SHAMELESS: The Complete Ninth Season (780 mins., 2018-19; Warner): William H. Macy and the departing Emmy Rossum star in the ninth season of Showtime’s “Shameless.” Here, politics pushes the Gallaghers into all kinds of activities on the South Side of Chicago, including Frank promoting a candidate with sketchy morals; Fiona investing in commercial real estate; and Debbie advocating extreme measures in pushing for equal pay. Warner’s DVD, available April 23rd, includes 16:9 (1.78) transfers and 5.1 Dolby Digital sound along with unaired scenes for supplements.
CHARLEY PRIDE: I’M JUST ME DVD (80 mins., 2019; PBS): American Masters tribute to the pioneering black country singer from director Barbara Hall offers a chronicle of both Pride and the music genre itself. From his upbringing in the segregated Mississippi Delta to his induction in the Country Music Hall of Fame, Pride’s triumphs over numerous adversities make for a compelling PBS documentary, here presented in an extended Director’s Cut (the broadcast versions ran in an hour-long slot). Additional extras in PBS’ DVD include CMA Award footage and additional unused segments, a 16:9 transfer and 5.1 sound. Recommended.
FARINELLI Blu-Ray (111 mins. 1994, R; Film Movement): The life and times of “castradi” opera singer Farinelli is chronicled in this French/Italian film from director Gerard Corbiau and producer Vera Belmont. Stefano Dionisi plays the singer with Enrico Lo Verso as his composer brother, who tour Europe in a film that apparently takes some major liberties with Farinelli’s life and times but still functions as a pungent chronicle of the era. Film Movement’s Blu-Ray (1.85) is based on a new 2K digital restoration and includes interviews, a Making Of featurette and French/Italian audio with English subtitles.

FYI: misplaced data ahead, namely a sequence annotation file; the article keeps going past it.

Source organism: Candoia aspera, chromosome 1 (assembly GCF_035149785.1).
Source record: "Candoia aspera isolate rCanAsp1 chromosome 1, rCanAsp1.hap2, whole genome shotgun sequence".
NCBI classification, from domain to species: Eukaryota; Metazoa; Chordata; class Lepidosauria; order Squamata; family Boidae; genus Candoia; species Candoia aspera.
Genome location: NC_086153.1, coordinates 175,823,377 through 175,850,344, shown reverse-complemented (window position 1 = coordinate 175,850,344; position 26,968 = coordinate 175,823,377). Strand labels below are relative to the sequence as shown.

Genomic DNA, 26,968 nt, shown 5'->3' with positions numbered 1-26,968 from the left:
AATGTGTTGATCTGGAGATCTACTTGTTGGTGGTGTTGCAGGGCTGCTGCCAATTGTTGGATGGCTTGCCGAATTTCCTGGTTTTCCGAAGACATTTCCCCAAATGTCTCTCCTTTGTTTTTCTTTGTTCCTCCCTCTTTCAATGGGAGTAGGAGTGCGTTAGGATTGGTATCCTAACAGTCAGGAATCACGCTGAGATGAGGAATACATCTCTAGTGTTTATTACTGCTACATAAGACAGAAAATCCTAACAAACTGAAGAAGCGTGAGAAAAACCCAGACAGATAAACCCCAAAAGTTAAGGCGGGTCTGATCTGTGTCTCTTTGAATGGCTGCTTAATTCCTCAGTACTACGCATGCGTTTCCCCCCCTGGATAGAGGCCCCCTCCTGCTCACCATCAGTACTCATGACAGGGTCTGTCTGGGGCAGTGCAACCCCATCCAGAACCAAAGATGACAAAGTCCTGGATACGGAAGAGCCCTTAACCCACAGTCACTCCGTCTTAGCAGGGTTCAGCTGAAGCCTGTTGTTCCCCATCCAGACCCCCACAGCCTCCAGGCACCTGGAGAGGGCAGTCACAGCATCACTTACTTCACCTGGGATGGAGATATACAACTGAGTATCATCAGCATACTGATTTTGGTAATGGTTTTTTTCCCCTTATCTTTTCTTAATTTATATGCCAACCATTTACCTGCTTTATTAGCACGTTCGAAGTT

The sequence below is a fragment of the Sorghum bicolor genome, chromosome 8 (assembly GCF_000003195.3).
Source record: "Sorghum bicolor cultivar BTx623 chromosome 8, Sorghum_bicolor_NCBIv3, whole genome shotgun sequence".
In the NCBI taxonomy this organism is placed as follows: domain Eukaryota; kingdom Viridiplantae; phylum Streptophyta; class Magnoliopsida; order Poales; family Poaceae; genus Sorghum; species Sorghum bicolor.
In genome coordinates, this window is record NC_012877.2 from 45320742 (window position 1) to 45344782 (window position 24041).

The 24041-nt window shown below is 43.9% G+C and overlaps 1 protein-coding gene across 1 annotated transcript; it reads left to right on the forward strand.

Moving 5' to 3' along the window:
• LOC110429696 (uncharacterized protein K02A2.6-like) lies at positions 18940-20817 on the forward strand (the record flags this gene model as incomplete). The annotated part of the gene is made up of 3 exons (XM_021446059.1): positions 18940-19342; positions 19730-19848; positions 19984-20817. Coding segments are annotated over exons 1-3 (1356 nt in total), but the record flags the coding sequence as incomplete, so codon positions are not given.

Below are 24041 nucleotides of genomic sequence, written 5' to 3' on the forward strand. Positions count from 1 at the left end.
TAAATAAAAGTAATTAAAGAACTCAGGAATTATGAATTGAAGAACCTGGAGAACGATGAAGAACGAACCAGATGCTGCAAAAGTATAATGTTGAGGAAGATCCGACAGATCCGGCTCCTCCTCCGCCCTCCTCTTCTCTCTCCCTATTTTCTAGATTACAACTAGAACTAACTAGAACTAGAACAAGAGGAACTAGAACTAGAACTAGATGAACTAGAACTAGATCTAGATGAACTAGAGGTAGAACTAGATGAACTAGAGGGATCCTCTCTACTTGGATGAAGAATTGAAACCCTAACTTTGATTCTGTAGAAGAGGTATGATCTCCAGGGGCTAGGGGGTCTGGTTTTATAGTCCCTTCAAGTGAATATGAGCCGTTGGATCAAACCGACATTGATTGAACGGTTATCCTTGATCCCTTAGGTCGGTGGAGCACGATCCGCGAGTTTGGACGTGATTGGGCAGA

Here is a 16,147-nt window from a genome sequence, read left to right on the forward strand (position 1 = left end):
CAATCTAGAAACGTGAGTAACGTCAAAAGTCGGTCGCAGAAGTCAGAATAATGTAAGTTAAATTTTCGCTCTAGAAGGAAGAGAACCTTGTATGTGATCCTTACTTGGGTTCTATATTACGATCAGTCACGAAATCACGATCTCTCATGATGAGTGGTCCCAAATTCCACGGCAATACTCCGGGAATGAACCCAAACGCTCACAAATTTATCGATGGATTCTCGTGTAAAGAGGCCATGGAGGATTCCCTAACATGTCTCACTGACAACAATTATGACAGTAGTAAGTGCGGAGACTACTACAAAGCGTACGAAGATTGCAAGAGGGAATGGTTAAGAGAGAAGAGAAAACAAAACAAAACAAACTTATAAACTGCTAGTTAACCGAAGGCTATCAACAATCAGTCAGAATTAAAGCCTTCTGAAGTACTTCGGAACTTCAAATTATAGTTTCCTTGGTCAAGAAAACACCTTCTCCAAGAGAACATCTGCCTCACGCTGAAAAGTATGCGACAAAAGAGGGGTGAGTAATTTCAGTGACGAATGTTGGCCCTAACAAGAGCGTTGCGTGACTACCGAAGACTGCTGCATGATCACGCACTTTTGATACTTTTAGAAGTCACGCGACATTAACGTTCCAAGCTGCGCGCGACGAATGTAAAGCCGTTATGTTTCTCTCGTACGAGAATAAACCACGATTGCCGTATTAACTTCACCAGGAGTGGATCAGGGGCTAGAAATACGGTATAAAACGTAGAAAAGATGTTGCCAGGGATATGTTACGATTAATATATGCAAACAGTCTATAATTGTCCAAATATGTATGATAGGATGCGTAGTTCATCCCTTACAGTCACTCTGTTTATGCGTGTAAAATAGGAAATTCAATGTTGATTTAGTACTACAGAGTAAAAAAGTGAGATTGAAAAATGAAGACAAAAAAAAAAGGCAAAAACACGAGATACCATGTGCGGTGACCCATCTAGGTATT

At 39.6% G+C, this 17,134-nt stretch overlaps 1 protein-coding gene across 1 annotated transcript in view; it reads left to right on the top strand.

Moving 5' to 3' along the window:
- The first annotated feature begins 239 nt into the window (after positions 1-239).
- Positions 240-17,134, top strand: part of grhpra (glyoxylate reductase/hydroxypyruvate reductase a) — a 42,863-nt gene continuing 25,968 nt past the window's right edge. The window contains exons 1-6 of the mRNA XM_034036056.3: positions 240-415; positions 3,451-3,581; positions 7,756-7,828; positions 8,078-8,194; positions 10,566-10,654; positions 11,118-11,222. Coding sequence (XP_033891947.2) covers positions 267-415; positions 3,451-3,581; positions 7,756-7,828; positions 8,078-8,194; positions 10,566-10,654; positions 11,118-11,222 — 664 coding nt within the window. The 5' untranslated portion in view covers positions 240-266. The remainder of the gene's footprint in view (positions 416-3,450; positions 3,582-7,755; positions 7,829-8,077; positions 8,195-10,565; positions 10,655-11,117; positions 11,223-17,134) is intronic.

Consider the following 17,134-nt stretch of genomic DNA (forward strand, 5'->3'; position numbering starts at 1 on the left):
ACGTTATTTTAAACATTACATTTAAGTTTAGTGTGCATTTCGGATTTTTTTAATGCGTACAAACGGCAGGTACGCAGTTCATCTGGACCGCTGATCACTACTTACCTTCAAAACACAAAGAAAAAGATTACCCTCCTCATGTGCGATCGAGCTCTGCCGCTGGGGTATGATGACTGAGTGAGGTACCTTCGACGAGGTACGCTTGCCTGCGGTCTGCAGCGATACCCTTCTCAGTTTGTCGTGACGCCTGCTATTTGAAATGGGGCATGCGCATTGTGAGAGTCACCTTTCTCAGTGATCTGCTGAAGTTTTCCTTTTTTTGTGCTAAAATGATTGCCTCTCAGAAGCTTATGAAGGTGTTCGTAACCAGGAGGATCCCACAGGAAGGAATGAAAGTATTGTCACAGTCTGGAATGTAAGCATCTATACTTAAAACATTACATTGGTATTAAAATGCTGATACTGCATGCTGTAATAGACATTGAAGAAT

Magnolia New Releases: On DVD this month, TICKLED (91 mins., 2016) is a documentary from David Farrier and Dylan Reeve that chronicles the duo’s strange quest to find out what’s at the bottom of an online tickling-video scheme (yes) where its participants are tied up and paid to be tickled. They expose a strange underworld of criminality and harassment in this bizarre true-life doc, presented on DVD by Magnolia with a 16:9 (1.85) transfer and 5.1 sound…The documentary THE GOSPEL ACCORDING TO ANDRE (93 mins., 2019, PG-13) profiles Andre Leon Talley, influential fashionista, in Kate Novack’s well-rounded look at Talley’s life, from his upbringing in the Jim Crow South to his place at the top of his field. Magnolia’s DVD (1.78, 5.1) is available alongside “Tickled” on April 23rd.
NEXT TIME: Twilight Time’s April Blu-Rays, including MELVIN AND HOWARD. Until then, don’t forget to drop in on the official Aisle Seat Message Boards and direct any emails to our email address. Cheers everyone!